The address of the external memory designated by the SPU 51 is a virtual address and differs from a physical address used on the bus 2. The LS address is internal address information used only in the SPE U1.

The DMA module 61 sends the virtual address to the MMU 71 to translate, into a physical address, the virtual address of the external memory contained in the DMA command (a3).

The MMU 71 refers to a table belonging thereto to acquire the physical address corresponding to the virtual address, and returns it to the DMA module 61 (a4).

The DMA module 61 supplies the bus 2 with a bus command to request the external memory to transfer data, using the physical address of the memory (a5).

Data transferred from the external memory is sent to the DMA module 61 via the bus 2 (a6).

Data transferred to the DMA module 61 is sent to the LS 41 via the internal bus of the SPE U1, using the address designated by the DMA command (a7).

After executing the DMA command, the DMA module 61 informs the SPU 51 of the completion of the command (a8).

If the idling SPE U2 performs pre-fetching, it rewrites the MMU 71 of the SPE U1 that uses the pre-fetched data later (a9).

To cancel the DMA command, the LMMU 81 translates, into the corresponding physical address, the LS address contained in the DMA command, and returns the physical address to the DMA module 61 (a10).

FIG. 2 shows an example of a physical memory map employed in the embodiment.

In the computer system 1, the global common memory 3 and the LSs 41 to 4 n of the SPEs U1 to Un are mapped on a flat physical address space 11.

When a request including a physical address is output to the bus 2, a memory area on the physical address space 11 corresponding to the physical address can be accessed.

FIG. 3 is a flowchart illustrating an example of a pre-fetching process employed in the embodiment.

At step S1, the OS 10 and running SPE U1 instruct the pre-fetcher to pre-fetch target data stored in the global common memory 3 and used later by the running SPE U1.

At step S2, the pre-fetcher stores pre-fetching target data in the LS 42 of the idling SPE U2, and updates the MMU 71 of the running SPE U1, using a physical address assigned to an area that stores the pre-fetching target data.

FIG. 4 is a flowchart illustrating an example of a procedure for canceling a DMA command.

At step T1, the SPU 51 of the running SPE U1 issues a DMA command to the DMA module 61.

At step T2, the DMA module 61 supplies a virtual address to the MMU 71, which, in turn, translates the virtual address into the corresponding physical address, and returns the physical address to the DMA module 61.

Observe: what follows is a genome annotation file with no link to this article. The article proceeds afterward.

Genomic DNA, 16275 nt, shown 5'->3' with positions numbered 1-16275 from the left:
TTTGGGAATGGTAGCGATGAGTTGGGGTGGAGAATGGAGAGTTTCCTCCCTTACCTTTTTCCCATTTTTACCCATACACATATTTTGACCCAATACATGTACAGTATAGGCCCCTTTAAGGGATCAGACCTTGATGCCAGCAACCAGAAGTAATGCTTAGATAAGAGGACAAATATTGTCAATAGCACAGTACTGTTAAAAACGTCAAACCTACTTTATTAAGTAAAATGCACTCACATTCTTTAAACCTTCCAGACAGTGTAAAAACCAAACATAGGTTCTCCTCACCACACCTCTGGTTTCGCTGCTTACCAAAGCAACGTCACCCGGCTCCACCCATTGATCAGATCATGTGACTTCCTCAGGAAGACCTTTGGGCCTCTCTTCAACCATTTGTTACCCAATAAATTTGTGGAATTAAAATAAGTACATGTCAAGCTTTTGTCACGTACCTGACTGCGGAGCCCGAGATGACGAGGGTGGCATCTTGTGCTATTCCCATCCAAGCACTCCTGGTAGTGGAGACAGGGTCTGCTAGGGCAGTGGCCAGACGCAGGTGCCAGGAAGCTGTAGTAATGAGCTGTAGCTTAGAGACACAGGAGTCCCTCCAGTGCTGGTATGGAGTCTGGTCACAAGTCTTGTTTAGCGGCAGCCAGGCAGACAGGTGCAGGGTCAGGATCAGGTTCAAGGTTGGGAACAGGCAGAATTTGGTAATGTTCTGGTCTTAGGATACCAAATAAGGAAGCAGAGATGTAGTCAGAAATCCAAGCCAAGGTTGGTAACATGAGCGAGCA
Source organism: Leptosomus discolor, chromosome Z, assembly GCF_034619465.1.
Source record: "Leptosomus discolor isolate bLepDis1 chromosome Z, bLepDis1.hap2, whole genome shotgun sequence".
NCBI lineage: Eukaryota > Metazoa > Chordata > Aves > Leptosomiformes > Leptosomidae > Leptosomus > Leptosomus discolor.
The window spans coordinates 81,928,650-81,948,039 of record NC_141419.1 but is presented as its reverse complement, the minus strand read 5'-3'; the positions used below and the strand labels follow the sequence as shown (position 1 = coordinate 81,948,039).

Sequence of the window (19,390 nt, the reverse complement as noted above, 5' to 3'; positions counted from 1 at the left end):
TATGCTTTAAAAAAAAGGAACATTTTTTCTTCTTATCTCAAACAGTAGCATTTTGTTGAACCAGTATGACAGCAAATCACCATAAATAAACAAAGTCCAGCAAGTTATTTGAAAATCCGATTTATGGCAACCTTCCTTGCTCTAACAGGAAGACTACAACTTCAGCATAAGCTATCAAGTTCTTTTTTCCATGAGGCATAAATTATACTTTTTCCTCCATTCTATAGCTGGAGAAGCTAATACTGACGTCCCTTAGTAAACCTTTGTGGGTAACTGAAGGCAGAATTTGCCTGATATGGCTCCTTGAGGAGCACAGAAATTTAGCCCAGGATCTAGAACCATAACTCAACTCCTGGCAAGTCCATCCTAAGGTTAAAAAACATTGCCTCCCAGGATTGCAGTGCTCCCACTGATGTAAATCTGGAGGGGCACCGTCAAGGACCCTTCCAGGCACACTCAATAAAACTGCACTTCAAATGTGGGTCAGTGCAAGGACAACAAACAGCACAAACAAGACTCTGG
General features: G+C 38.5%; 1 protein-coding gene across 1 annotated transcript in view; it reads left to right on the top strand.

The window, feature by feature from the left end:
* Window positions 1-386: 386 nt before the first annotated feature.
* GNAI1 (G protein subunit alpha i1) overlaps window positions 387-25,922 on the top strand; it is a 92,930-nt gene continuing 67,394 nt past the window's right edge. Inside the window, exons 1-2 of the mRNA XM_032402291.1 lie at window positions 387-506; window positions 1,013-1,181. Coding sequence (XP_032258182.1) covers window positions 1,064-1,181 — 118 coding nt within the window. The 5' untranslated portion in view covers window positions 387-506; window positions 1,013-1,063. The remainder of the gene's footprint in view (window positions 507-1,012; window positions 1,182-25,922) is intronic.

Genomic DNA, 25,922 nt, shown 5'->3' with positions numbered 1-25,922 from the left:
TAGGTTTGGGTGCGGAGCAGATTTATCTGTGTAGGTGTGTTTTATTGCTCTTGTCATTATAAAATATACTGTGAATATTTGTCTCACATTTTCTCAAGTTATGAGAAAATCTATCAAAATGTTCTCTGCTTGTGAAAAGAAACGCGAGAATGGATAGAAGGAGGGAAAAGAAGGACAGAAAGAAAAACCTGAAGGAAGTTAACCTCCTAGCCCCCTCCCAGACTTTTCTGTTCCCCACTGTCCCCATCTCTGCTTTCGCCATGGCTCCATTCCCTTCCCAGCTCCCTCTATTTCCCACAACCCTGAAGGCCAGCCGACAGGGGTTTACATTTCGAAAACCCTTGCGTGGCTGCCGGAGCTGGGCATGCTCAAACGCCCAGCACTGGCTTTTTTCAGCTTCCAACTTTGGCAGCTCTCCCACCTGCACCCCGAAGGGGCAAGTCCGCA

At step T3, the DMA module 61 supplies a LS address to the LMMU 81, which, in turn, translates the LS address into the corresponding physical address, and returns the physical address corresponding to the LS address to the DMA module 61.

At step T4, the DMA module 61 determines whether the address of an originator of data transfer is identical to that of a data transfer destination, based on the physical address from the MMU 71 and that from the LMMU 81.

If they are identical to each other, the program proceeds to step T5, where the DMA command is canceled, and the SPU 51 receives the physical address from the DMA module 61, thereby accessing the LS 41 of the running SPE U1.

If the address of the originator of data transfer differs from that of the data transfer destination, the program proceeds to step T6, where the DMA module 61 supplies the bus 2 with a bus command using the physical address from the MMU 71 and requests data transfer for an external memory.

At step T7, the DMA module 61 receives data from the external memory.

At step T8, the DMA module 61 supplies the SPU 51 with the data received from the external memory, and informs it of the end of transfer processing.

When pre-fetching of a page is performed not with respect the idling SPE U2, but with respect to the LS 41 of the SPE U1 that actually requires the page, if only rewriting of the MMU 71 is performed, a DMA command to access the LS 41 of the running SPE U1 is issued from the SPU 51 of the running SPE U1 to the DMA module 61 of the running SPE U1.

However, in the embodiment, the DMA module 61 of the running SPE U1 determines whether the physical address of an originator of data transfer is identical to that of a data transfer destination, as described above. If it is determined that they are identical to each other, the process of transferring data to the same address is cancelled.

As described above in detail, in the embodiment, the efficiency of memory access is improved by pre-fetching data used in the near future and originally located in the global common memory 3, because memory access timing is rescheduled dynamically so as not to exhaust LS memory bandwidths. Further, the DMA performance is improved because the transfer of data from an LS to another LS is faster than the transfer of data from the global common memory 3 to an LS, and pre-fetching is done while the global common memory's bandwidth and bus's bandwidth are unoccupied.

The invention is not limited to the above-described embodiment, may be modified in various ways without departing from the scope. For instance, each LMMU 81 to 8 n may incorporate the function of translating a physical address into an LS address, instead of the function of translating an LS address to a physical address. For example, the computer system 1 may be a processor provided with SPEs U1 to Un.

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Classifications
U.S. Classification710/308, 710/22, 711/E12.067, 710/27, 710/24, 710/25, 710/26, 710/23, 710/28, 711/E12.035, 714/5.11
International ClassificationG06F13/36, G06F13/28, G06F11/00
Cooperative ClassificationG06F13/368
European ClassificationG06F13/368
Legal Events
DateCodeEventDescription
Dec 10, 2013FPExpired due to failure to pay maintenance fee
Effective date: 20131020
Oct 20, 2013LAPSLapse for failure to pay maintenance fees
May 31, 2013REMIMaintenance fee reminder mailed
Jun 28, 2006ASAssignment
Owner name: KABUSHIKI KAISHA TOSHIBA, JAPAN
Free format text: ASSIGNMENT OF ASSIGNORS INTEREST;ASSIGNOR:MATSUZAKI, HIDENORI;REEL/FRAME:018056/0638
Effective date: 20060620